Focusing of the instrument is generally established for a particular ratio of V to V,. When the measuring mode is selected, variations occurring in the sector potential can alter this ratio and the focus of the instrument. Since it is desirable for reasons indicated hereinbefore to maintain the accelerating voltage V,, at a constant value, an adjusting voltage control for providing electric sector voltage adjustments is provided in order to maintain the desired ratio. This control circuit illustrated in FIG. 3 comprises a battery 106 and a potentiometer 108 having a wiper arm connected to the junction of batteries 58 and 60 via a ground circuit. Focus control voltage adjustments are made when switch 61 selects a survey or a measuring mode of operation. The wiper arm of potentiometer I08 is adjusted for establishing at the battery junction a potential for maintaining the desired ratio.
FIG. 4 illustrates a control panel for use with the electric analyzer potential supply of FIG. 3 in metastable ion examination. In an illustrative sample examination, an observed m on chart recorder 36 of FIG. 1 exhibits a value of 39.7. The survey mode is then selected and adjustment of the survey potentiometer provides a peak indication on meter 38 when the survey indicator is positioned between survey scale positions 2 and 3. A measurement mode is then selected; the measurement x switch is rotated to 2; and the interpolating y potentiometer is rotated to value of 0.14, at which value a peak is observed on meter 38. The factor V,.,/ V,,=2. i4 is read directly from the x and y scales of the panel of FIG. 4. m =2.l4 39.7= 84.958 and m,,=m, /m*=( 84,958 )/39.7=B l 82.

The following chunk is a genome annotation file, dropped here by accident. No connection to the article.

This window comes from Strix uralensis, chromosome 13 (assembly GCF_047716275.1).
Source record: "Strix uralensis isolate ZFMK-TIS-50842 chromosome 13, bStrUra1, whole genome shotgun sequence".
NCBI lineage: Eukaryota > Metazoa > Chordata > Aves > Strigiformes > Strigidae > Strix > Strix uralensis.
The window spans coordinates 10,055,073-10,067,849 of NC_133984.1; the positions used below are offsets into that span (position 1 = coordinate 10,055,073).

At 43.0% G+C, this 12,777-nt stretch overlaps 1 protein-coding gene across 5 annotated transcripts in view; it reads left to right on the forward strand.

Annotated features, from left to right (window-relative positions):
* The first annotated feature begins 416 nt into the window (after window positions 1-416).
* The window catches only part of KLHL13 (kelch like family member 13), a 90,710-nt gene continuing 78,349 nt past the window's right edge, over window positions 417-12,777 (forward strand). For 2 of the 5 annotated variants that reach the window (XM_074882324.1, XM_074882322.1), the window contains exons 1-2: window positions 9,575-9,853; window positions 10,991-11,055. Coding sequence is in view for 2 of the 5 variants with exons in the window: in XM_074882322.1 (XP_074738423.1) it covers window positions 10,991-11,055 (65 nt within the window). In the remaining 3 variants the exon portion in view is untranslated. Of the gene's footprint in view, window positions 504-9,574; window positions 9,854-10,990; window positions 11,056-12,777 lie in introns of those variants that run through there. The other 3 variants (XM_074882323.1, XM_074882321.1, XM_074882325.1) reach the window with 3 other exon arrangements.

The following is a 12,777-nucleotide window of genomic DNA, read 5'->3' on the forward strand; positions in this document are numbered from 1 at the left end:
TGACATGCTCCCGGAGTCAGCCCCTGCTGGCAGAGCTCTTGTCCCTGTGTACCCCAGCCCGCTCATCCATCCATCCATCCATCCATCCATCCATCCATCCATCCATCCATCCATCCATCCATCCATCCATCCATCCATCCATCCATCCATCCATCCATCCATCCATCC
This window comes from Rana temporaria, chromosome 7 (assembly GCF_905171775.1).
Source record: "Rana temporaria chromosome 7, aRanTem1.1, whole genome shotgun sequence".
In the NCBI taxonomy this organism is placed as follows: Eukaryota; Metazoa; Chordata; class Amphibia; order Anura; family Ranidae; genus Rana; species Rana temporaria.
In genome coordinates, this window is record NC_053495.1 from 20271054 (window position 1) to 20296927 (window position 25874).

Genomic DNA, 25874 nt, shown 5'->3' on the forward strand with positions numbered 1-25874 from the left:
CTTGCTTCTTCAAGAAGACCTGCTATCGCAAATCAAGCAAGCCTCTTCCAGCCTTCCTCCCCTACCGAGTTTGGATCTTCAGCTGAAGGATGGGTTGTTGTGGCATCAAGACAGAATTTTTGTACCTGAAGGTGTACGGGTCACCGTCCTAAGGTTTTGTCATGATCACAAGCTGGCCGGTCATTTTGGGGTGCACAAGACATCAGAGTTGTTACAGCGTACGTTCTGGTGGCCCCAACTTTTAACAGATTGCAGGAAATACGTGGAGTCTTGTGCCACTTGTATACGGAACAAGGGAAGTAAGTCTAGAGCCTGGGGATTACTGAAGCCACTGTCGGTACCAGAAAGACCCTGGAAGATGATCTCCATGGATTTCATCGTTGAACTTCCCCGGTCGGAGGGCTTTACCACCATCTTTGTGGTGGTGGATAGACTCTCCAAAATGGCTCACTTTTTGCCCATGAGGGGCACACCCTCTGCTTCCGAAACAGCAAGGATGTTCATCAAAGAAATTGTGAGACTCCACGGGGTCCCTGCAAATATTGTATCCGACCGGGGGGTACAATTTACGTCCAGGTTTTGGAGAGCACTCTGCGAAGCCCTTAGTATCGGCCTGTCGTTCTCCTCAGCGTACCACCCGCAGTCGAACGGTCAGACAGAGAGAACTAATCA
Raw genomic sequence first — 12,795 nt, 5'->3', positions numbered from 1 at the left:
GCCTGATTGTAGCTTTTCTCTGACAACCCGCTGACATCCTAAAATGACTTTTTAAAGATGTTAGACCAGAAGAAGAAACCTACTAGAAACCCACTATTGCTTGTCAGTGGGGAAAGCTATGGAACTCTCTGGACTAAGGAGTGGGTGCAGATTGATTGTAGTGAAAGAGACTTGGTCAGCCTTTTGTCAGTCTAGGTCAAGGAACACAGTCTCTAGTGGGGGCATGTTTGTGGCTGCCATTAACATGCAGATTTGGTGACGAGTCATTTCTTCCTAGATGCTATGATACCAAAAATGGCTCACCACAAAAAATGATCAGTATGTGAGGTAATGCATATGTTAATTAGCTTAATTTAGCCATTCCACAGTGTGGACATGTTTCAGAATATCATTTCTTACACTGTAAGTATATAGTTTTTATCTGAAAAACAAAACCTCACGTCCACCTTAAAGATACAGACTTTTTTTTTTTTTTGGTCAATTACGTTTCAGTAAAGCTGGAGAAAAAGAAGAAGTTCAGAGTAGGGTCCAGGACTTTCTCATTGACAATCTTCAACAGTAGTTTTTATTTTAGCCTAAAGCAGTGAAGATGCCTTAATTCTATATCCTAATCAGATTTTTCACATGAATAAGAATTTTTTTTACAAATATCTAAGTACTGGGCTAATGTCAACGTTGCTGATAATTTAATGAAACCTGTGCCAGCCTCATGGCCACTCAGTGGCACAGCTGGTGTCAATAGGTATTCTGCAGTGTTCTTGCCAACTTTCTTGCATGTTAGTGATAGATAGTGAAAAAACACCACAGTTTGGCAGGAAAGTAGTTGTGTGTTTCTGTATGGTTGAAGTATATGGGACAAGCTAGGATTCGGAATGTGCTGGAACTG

Thus an improved method and apparatus for analyzing metastable transitions has been described. This method and apparatus are particularly advantageous in that the ion accelerating voltage V is maintained constant during analysis, while sensitivity is maintained at a relatively high value.
While I have illustrated and described a particular embodiment of my invention, it will be understood that various modifications may be made therein without departing from the spirit of the invention and the scope of the appended claims.
1. A method of metastable ion analysis with a double-focusing mass spectrometer having a source of ions, means for establishing an ion accelerating potential V an electric analyzer, a magnetic analyzer, an ion object aperture, an ion image located intermediate the electric and magnetic analyzers along an ion path, and an output aperture comprising the steps of:
establishing a magnetic analyzer field H and an electric analyzer field V for focusing ions of mass m*=m, /m,, at the output aperture where m,, is a precursor ion and m a daughter ion in a metastable ion transition; ionizing a sample to be analyzed; subjecting sample ions to the established accelerating potential V varying the electric analyzer at constant values of H and V,, to second value V92 at which the ions m are focused at the ion image location;
measuring and recording the values of V V, and H at which m is detected;
measuring and recording the values of V V and H at which m, is detected; and
utilizing the values m", V,.,, and V, for calculating the mass 2. The method of claim 1 wherein the electric analyzer field V, is reduced in value from V, to a lesser amplitude V 3. A method of metastable ion analysis with a double-focusing mass spectrometer having a source of ions, means for establishing an ion accelerating potential V an electric analyzer, a magnetic analyzer, an ion object aperture, an ion image located intennediate the electric and magnetic analyzers along an ion path, and an output aperture comprising the steps of:
establishing a magnetic analyzer field H and an electric analyzer field V, for focusing ions of mass m"=m, /m at the output aperture where m, is a precursor ion and m, a daughter ion in a metastable ion transition; ionizing sample to be analyzed; subjecting sample ions to the established accelerating potential V varying the electric analyzer at constant values of H and V,, to a second value V at which the ions m are focused at the ion image location;
measuring and recording the values of V V, and H at which m is detected;
measuring and recording the values of which m is detected; and
utilizing the values m, V,,,, and V, for determining the mass m,.
V V and H at